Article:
• Upvote 5
Link to post
Share on other sites
Rachel333

MLB has a whole post on Catholicism and whether it's okay to read a book with Catholic characters. She says yes, with caveats. You shouldn't read about Catholics if it will be a stumbling block for you, and you need to look at how the book portrays Catholicism. http://ladybibliophile.blogspot.com/2013/10/on-roman-catholicism.html

Quote

We must take the Catholicism a little deeper, and ask ourselves "Did the author put in Catholicism to promote false doctrine, or to faithfully portray a legitimate time period in history?"

Haha, as opposed to illegitimate time periods in history? I don't think she meant much by that but I do wonder how she feels about alternate history fiction. I used to hate the idea of books like that for some reason -- I guess I used to read a lot of historical fiction and wanted the HF to be as accurate as possible, so alternate history seemed the opposite of that to me -- but at some point over the last few years that has changed and I find those ideas really intriguing. Out of the books on the list I linked I've only read The Eyre Affair*, but Man in the High Castle, The Years of Rice and Salt, The Yiddish Policemen's Union, and 11/22/63 are all books I want to read.

(As an aside, did you know that Newt Gingrich -- yes, that Newt Gingrich -- has co-written several alternate history books? I had no idea.)

*I love Jasper Fforde's books. The Thursday Next series is so fun if you like books and I think Lady Bibliophile would actually really enjoy them were it not for the language--there's a character named Jack Schitt and that would require a lot of tape to censor his name every time!--and undoubtedly other immoralities she would find there.

  • Upvote 6
Link to post
Share on other sites
Rachel333
2 hours ago, Lurky said:

(Whenever I read statements like that, or about how one must be so careful about reading etc etc, it always makes me wonder, because they all seem to describe Fundy Christianity as weak, and vulnerable, and the Fundies have to be carefully kept from scary outside influences, because it's so easy to stray.  I just can't relate - let's compare it to my vegetarianism, which is something I really believe in, but isn't the most important cornerstone of my belief system/moral code.  Ever since I turned veggie, my family didn't like it, and I got a lot of grief about it.  I've read all kinds of things that include meat-eating, and descriptions of delicious-sounding meaty meals etc, and I've read & talked about all kinds of arguments against vegetarianism - and had people try to convert me to veganism - and my vegetarianism survives just fine.  And that's nowhere near the same as someone's faith.)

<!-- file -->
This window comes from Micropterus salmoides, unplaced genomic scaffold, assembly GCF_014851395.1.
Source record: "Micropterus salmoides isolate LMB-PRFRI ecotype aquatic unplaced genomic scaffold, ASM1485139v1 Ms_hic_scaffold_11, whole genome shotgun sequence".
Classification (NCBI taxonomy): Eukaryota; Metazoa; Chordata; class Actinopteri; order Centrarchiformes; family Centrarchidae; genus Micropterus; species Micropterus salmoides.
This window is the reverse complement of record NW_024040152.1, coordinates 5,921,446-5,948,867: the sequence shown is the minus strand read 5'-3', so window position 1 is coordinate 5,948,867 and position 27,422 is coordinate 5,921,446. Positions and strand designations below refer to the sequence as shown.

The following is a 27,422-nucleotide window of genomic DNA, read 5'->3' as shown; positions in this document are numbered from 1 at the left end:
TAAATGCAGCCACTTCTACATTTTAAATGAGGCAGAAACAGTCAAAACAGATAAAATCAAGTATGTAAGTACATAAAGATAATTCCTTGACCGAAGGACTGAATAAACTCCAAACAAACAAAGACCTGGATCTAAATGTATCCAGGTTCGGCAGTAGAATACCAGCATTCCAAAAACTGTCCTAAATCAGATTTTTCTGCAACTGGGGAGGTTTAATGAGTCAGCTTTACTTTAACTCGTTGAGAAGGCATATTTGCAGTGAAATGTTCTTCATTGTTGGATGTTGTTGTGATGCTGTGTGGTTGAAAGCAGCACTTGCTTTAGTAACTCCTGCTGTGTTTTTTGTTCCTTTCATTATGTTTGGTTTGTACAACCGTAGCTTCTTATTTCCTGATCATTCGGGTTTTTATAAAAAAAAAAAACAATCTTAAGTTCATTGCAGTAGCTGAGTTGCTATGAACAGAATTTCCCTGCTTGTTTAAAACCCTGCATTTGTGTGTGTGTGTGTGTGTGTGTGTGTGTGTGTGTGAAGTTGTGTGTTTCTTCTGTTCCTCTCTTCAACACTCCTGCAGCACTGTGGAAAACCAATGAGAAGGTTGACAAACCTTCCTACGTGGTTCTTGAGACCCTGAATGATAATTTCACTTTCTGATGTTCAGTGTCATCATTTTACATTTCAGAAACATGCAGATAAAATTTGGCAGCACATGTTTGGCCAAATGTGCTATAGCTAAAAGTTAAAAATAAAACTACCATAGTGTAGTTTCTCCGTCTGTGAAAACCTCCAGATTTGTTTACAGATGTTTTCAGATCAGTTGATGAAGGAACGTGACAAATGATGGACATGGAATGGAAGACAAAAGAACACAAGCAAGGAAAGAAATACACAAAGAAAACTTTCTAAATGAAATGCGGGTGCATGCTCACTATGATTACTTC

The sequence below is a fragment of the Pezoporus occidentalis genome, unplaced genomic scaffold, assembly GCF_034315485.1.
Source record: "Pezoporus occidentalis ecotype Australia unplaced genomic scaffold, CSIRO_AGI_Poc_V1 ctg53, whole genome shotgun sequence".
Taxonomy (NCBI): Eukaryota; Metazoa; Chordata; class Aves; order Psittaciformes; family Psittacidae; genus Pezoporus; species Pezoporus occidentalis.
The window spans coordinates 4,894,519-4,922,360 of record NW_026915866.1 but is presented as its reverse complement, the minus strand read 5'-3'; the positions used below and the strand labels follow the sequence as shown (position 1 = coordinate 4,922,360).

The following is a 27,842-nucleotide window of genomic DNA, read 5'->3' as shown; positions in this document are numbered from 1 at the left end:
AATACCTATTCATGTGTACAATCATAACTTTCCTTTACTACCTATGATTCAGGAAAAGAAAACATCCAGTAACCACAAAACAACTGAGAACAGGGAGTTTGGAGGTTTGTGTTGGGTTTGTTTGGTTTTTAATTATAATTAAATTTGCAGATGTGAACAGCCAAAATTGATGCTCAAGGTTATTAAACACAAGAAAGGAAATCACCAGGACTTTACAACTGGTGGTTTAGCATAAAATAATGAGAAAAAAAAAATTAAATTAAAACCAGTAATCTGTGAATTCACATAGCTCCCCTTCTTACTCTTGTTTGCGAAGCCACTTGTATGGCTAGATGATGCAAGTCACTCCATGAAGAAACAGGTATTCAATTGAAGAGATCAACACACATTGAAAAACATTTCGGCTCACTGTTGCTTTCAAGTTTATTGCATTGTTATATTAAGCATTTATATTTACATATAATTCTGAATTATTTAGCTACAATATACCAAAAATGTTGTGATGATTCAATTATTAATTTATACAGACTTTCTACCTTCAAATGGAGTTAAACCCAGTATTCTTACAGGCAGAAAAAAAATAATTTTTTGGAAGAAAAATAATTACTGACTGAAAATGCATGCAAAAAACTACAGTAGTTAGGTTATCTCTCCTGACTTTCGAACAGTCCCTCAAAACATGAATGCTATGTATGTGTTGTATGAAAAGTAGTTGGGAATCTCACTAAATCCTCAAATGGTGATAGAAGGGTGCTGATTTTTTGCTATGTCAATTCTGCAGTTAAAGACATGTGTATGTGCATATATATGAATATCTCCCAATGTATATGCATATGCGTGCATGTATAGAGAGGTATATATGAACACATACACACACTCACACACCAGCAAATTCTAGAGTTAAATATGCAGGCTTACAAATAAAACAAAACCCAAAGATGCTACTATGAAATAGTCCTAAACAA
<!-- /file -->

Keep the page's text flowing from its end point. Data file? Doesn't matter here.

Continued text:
So you mean that to stay vegetarian you don't have to go to a building filled with other vegetarians, sing songs about how wonderful vegetarianism is, and listen to a sermon about why you're right and everyone else is wrong? :pb_razz:

I'm a vegetarian too by the way, and I've been vegetarian since I was 7 so I can relate a lot to what you're saying there! I'm very secure as a vegetarian and feel as tempted to eat meat as I am to eat my socks. Seeing someone eat meat doesn't make me want to eat meat too. I really don't care at all if people eat meat in front of me.

Spiritually speaking I do think a lot of believers feel very insecure about their faith. In my own experience I grew up fundie-lite/fundie-adjacent and people in that community worry so much about their kids being exposed to anti-Christian material.